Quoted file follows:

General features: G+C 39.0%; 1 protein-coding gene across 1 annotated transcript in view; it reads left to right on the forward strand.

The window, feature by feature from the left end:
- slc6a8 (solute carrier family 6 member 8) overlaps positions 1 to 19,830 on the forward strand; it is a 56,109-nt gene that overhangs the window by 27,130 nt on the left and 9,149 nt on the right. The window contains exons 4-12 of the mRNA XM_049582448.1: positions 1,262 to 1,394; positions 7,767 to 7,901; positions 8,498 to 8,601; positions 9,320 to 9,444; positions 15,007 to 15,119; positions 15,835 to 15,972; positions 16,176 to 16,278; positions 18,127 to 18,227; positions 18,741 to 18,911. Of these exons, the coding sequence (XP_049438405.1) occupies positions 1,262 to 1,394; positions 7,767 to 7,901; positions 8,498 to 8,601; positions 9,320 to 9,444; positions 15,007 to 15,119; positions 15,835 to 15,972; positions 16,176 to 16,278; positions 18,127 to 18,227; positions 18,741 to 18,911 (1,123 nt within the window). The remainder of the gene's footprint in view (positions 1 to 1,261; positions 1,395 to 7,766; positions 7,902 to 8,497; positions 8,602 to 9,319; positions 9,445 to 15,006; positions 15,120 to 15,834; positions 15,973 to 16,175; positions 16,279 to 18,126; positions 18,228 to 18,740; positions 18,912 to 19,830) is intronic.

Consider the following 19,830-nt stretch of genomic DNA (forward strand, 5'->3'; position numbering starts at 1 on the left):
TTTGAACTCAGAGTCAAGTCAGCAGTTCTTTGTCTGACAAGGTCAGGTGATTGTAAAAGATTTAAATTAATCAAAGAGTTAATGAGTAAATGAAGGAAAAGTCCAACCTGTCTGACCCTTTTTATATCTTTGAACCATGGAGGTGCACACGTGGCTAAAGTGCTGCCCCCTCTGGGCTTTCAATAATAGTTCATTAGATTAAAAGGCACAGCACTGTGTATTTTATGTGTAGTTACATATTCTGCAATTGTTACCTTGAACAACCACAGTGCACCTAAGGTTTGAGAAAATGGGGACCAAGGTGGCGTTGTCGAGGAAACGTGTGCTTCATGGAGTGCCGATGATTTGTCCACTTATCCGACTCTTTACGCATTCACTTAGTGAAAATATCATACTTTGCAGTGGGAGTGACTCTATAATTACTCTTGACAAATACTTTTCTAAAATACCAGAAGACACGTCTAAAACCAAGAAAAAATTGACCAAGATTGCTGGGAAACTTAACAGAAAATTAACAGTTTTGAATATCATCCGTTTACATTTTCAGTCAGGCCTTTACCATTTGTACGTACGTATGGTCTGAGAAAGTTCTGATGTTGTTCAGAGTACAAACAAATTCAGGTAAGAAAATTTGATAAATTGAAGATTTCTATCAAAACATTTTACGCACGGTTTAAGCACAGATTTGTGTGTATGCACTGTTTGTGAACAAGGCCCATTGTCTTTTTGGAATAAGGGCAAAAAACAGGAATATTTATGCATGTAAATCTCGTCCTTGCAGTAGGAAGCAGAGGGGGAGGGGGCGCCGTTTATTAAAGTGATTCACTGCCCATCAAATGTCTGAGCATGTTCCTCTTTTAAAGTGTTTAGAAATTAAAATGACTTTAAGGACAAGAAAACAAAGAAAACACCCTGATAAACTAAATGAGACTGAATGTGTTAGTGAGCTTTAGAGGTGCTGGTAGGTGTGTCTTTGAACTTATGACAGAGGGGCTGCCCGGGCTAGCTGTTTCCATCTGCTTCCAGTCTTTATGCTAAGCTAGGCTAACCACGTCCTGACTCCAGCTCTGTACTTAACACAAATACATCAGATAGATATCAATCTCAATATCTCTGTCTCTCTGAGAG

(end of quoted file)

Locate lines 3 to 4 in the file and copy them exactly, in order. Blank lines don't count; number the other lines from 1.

- slc6a8 (solute carrier family 6 member 8) overlaps positions 1 to 19,830 on the forward strand; it is a 56,109-nt gene that overhangs the window by 27,130 nt on the left and 9,149 nt on the right. The window contains exons 4-12 of the mRNA XM_049582448.1: positions 1,262 to 1,394; positions 7,767 to 7,901; positions 8,498 to 8,601; positions 9,320 to 9,444; positions 15,007 to 15,119; positions 15,835 to 15,972; positions 16,176 to 16,278; positions 18,127 to 18,227; positions 18,741 to 18,911. Of these exons, the coding sequence (XP_049438405.1) occupies positions 1,262 to 1,394; positions 7,767 to 7,901; positions 8,498 to 8,601; positions 9,320 to 9,444; positions 15,007 to 15,119; positions 15,835 to 15,972; positions 16,176 to 16,278; positions 18,127 to 18,227; positions 18,741 to 18,911 (1,123 nt within the window). The remainder of the gene's footprint in view (positions 1 to 1,261; positions 1,395 to 7,766; positions 7,902 to 8,497; positions 8,602 to 9,319; positions 9,445 to 15,006; positions 15,120 to 15,834; positions 15,973 to 16,175; positions 16,279 to 18,126; positions 18,228 to 18,740; positions 18,912 to 19,830) is intronic.

Consider the following 19,830-nt stretch of genomic DNA (forward strand, 5'->3'; position numbering starts at 1 on the left):